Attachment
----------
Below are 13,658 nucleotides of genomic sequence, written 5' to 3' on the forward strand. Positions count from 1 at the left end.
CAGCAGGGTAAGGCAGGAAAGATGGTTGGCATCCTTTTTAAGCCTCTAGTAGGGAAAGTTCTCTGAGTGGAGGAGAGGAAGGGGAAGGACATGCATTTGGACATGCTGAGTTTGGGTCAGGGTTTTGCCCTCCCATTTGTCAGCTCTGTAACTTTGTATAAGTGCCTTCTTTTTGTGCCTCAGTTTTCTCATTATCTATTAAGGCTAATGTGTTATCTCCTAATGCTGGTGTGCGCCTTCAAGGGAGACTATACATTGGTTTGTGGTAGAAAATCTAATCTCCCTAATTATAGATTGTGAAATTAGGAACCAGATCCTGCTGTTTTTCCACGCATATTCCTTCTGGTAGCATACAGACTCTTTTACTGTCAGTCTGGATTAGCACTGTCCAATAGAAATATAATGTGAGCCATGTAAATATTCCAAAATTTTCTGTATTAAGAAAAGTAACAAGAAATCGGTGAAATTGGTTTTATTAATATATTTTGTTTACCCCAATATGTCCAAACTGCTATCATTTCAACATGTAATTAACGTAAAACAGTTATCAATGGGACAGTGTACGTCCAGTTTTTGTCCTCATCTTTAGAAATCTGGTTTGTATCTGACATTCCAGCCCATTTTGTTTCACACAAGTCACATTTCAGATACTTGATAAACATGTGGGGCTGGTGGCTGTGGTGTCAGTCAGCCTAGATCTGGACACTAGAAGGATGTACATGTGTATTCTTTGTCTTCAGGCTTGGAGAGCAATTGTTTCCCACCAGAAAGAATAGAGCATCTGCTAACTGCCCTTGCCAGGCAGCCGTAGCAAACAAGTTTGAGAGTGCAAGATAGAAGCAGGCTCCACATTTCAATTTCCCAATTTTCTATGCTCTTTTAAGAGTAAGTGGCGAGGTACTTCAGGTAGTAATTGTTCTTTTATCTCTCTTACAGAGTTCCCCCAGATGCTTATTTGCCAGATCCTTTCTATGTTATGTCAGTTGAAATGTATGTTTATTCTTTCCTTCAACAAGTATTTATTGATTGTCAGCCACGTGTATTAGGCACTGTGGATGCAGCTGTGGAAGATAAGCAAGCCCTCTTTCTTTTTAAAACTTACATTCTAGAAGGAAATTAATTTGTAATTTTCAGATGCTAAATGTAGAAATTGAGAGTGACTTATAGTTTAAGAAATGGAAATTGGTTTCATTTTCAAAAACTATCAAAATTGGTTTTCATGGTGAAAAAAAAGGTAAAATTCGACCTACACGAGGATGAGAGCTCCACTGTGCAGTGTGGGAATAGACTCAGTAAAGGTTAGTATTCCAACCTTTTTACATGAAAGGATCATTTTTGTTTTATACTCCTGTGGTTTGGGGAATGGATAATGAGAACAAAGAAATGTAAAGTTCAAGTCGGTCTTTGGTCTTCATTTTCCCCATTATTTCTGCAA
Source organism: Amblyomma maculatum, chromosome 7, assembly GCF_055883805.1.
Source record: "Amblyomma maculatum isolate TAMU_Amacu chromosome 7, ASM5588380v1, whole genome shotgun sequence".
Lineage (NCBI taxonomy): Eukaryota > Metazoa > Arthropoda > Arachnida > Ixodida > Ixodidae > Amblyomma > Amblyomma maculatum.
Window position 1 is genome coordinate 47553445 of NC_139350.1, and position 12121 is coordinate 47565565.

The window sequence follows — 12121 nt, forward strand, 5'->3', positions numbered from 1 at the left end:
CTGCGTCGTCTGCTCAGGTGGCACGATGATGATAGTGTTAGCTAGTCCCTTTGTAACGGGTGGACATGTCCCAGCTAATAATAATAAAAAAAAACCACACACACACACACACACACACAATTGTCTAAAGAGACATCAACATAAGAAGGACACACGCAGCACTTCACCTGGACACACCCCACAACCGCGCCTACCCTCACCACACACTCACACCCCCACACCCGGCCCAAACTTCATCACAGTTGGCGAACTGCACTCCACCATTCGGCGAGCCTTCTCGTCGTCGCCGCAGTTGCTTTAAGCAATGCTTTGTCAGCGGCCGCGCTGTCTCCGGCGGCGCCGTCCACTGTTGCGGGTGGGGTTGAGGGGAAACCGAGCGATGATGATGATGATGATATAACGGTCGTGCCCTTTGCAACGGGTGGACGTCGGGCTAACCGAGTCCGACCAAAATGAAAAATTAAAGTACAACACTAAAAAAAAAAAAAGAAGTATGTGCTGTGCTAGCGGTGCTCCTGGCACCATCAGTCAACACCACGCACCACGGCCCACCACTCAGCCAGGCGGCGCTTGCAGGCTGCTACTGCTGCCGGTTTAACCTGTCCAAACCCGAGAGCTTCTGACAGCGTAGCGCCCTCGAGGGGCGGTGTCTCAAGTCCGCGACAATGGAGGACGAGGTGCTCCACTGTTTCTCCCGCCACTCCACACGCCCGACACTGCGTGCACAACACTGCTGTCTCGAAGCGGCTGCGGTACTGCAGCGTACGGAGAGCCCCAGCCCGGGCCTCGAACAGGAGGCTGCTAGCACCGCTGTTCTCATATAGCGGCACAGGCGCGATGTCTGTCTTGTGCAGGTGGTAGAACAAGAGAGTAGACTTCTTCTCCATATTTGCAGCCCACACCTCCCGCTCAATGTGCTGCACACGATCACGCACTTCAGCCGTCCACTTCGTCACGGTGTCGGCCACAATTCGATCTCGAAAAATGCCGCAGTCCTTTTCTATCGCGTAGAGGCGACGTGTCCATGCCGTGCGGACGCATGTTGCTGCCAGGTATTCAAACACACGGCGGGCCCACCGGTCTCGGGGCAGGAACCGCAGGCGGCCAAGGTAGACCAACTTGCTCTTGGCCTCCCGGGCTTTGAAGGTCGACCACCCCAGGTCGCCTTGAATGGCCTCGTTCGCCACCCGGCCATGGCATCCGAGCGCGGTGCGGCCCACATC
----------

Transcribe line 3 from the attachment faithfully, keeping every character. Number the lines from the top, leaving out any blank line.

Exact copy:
Source organism: Amblyomma maculatum, chromosome 7, assembly GCF_055883805.1.